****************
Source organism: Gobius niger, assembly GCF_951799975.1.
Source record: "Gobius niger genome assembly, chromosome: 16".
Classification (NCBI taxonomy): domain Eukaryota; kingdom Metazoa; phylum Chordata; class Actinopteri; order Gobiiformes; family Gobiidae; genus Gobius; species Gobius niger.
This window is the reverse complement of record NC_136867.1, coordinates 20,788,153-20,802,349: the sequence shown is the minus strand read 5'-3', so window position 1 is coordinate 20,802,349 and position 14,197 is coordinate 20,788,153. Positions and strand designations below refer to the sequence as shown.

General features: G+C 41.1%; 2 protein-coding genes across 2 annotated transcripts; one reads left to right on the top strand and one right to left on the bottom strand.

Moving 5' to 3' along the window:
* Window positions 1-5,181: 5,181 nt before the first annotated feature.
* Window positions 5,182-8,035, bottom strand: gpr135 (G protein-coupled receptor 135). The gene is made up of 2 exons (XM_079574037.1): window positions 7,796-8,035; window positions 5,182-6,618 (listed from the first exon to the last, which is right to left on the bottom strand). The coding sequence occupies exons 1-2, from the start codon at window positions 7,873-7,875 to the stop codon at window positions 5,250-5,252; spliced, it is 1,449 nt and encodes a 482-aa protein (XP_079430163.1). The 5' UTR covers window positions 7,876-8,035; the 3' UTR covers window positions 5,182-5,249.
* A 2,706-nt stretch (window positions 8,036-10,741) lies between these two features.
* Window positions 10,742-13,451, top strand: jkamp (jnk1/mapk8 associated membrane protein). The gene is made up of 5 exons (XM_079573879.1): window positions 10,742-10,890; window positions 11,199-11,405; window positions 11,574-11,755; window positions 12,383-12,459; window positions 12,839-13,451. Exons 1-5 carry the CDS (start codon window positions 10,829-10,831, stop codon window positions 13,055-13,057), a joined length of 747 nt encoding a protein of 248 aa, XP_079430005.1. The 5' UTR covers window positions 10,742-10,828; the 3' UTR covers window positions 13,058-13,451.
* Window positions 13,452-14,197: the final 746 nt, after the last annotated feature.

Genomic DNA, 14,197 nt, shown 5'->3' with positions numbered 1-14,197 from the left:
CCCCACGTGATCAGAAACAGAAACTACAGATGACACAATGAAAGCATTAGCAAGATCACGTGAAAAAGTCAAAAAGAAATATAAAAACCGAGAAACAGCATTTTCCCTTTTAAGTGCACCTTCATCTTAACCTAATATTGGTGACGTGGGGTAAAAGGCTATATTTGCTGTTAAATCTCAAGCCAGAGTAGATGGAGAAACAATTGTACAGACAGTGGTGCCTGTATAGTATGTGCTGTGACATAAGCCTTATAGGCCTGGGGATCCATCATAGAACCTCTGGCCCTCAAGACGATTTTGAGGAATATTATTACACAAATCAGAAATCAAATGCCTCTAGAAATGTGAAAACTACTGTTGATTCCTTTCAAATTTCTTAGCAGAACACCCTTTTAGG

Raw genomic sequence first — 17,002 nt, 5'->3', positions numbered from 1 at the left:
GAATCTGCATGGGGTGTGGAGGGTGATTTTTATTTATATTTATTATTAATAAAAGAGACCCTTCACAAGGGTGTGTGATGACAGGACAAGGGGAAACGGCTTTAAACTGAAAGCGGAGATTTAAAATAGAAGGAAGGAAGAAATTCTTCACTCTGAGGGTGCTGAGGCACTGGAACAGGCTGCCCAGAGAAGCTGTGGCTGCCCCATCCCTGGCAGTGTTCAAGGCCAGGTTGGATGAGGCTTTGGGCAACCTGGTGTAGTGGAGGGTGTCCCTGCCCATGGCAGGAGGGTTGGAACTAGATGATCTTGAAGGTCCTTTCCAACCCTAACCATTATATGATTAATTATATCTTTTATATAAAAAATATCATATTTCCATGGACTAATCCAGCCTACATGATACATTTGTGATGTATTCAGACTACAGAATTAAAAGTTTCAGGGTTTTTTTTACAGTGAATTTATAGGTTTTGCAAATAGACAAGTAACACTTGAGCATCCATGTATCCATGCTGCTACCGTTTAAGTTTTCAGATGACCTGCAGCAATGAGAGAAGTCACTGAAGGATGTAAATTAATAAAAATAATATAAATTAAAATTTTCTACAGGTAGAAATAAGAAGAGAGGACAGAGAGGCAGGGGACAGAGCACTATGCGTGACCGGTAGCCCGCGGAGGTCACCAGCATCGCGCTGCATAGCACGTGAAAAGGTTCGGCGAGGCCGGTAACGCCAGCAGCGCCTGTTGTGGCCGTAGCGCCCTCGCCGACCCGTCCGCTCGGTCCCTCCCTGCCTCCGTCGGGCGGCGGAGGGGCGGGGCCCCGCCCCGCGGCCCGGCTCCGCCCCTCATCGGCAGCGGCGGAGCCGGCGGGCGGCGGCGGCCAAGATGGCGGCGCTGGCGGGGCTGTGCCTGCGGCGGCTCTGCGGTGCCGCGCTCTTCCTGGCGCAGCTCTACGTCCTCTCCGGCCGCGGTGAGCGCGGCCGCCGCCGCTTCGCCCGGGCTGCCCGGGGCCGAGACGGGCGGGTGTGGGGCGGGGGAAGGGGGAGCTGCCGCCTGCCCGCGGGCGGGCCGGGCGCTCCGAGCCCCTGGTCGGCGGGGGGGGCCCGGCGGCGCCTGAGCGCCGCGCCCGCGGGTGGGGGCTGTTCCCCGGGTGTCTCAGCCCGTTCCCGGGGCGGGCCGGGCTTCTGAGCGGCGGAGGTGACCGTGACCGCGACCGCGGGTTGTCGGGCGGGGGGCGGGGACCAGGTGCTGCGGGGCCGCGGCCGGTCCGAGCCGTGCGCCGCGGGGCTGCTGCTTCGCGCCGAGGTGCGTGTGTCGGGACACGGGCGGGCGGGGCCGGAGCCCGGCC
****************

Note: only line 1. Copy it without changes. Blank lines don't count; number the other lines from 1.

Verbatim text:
Source organism: Gobius niger, assembly GCF_951799975.1.